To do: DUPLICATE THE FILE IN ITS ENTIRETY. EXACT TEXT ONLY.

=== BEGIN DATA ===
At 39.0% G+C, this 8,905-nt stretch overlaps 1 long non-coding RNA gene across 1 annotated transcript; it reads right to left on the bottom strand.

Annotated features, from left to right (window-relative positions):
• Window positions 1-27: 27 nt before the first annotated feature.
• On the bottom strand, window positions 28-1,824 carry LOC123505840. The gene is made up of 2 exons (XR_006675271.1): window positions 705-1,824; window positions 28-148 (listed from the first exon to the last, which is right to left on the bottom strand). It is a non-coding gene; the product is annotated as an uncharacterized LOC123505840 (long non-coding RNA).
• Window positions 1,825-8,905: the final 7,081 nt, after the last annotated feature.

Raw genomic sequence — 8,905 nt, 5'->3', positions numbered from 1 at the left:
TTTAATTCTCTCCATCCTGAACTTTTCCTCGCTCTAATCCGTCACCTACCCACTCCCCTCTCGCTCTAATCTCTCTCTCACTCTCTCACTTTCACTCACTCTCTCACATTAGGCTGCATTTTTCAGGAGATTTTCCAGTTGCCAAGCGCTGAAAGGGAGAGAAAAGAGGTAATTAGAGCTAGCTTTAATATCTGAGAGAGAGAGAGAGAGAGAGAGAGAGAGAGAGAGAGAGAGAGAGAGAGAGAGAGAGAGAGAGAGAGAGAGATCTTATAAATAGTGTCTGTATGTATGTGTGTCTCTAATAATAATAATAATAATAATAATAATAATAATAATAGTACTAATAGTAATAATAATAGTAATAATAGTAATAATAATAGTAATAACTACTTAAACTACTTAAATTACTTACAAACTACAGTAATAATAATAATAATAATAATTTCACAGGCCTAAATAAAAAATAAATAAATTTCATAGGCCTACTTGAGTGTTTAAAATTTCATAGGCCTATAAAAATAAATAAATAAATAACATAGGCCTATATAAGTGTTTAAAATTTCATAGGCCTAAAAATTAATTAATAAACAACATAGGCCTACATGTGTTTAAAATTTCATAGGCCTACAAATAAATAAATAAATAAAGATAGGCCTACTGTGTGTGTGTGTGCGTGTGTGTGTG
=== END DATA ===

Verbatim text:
At 39.0% G+C, this 8,905-nt stretch overlaps 1 long non-coding RNA gene across 1 annotated transcript; it reads right to left on the bottom strand.

Annotated features, from left to right (window-relative positions):
• Window positions 1-27: 27 nt before the first annotated feature.
• On the bottom strand, window positions 28-1,824 carry LOC123505840. The gene is made up of 2 exons (XR_006675271.1): window positions 705-1,824; window positions 28-148 (listed from the first exon to the last, which is right to left on the bottom strand). It is a non-coding gene; the product is annotated as an uncharacterized LOC123505840 (long non-coding RNA).
• Window positions 1,825-8,905: the final 7,081 nt, after the last annotated feature.

Raw genomic sequence — 8,905 nt, 5'->3', positions numbered from 1 at the left:
TTTAATTCTCTCCATCCTGAACTTTTCCTCGCTCTAATCCGTCACCTACCCACTCCCCTCTCGCTCTAATCTCTCTCTCACTCTCTCACTTTCACTCACTCTCTCACATTAGGCTGCATTTTTCAGGAGATTTTCCAGTTGCCAAGCGCTGAAAGGGAGAGAAAAGAGGTAATTAGAGCTAGCTTTAATATCTGAGAGAGAGAGAGAGAGAGAGAGAGAGAGAGAGAGAGAGAGAGAGAGAGAGAGAGAGAGAGAGAGAGAGAGATCTTATAAATAGTGTCTGTATGTATGTGTGTCTCTAATAATAATAATAATAATAATAATAATAATAATAATAGTACTAATAGTAATAATAATAGTAATAATAGTAATAATAATAGTAATAACTACTTAAACTACTTAAATTACTTACAAACTACAGTAATAATAATAATAATAATAATTTCACAGGCCTAAATAAAAAATAAATAAATTTCATAGGCCTACTTGAGTGTTTAAAATTTCATAGGCCTATAAAAATAAATAAATAAATAACATAGGCCTATATAAGTGTTTAAAATTTCATAGGCCTAAAAATTAATTAATAAACAACATAGGCCTACATGTGTTTAAAATTTCATAGGCCTACAAATAAATAAATAAATAAAGATAGGCCTACTGTGTGTGTGTGTGCGTGTGTGTGTG